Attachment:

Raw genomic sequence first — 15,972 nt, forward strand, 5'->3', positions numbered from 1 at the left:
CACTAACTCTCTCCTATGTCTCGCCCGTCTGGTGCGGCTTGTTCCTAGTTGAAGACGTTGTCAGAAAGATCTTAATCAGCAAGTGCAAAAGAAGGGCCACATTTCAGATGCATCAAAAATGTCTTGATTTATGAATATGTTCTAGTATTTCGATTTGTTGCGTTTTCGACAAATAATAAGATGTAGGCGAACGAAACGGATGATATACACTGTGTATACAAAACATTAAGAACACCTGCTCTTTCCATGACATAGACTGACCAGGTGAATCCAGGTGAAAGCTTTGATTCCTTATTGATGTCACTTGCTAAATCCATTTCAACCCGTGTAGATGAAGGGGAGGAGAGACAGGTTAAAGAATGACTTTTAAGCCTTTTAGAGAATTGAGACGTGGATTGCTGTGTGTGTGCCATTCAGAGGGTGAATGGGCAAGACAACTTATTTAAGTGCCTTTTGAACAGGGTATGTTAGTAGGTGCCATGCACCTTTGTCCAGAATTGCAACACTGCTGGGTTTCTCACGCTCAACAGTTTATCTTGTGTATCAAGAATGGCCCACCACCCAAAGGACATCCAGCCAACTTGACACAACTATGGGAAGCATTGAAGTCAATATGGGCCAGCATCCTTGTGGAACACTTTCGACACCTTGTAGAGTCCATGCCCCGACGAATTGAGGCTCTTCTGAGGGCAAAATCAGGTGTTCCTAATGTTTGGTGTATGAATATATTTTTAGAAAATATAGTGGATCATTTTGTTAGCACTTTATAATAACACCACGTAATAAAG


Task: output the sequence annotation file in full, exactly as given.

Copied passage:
Raw genomic sequence first — 15,972 nt, forward strand, 5'->3', positions numbered from 1 at the left:
CACTAACTCTCTCCTATGTCTCGCCCGTCTGGTGCGGCTTGTTCCTAGTTGAAGACGTTGTCAGAAAGATCTTAATCAGCAAGTGCAAAAGAAGGGCCACATTTCAGATGCATCAAAAATGTCTTGATTTATGAATATGTTCTAGTATTTCGATTTGTTGCGTTTTCGACAAATAATAAGATGTAGGCGAACGAAACGGATGATATACACTGTGTATACAAAACATTAAGAACACCTGCTCTTTCCATGACATAGACTGACCAGGTGAATCCAGGTGAAAGCTTTGATTCCTTATTGATGTCACTTGCTAAATCCATTTCAACCCGTGTAGATGAAGGGGAGGAGAGACAGGTTAAAGAATGACTTTTAAGCCTTTTAGAGAATTGAGACGTGGATTGCTGTGTGTGTGCCATTCAGAGGGTGAATGGGCAAGACAACTTATTTAAGTGCCTTTTGAACAGGGTATGTTAGTAGGTGCCATGCACCTTTGTCCAGAATTGCAACACTGCTGGGTTTCTCACGCTCAACAGTTTATCTTGTGTATCAAGAATGGCCCACCACCCAAAGGACATCCAGCCAACTTGACACAACTATGGGAAGCATTGAAGTCAATATGGGCCAGCATCCTTGTGGAACACTTTCGACACCTTGTAGAGTCCATGCCCCGACGAATTGAGGCTCTTCTGAGGGCAAAATCAGGTGTTCCTAATGTTTGGTGTATGAATATATTTTTAGAAAATATAGTGGATCATTTTGTTAGCACTTTATAATAACACCACGTAATAAAG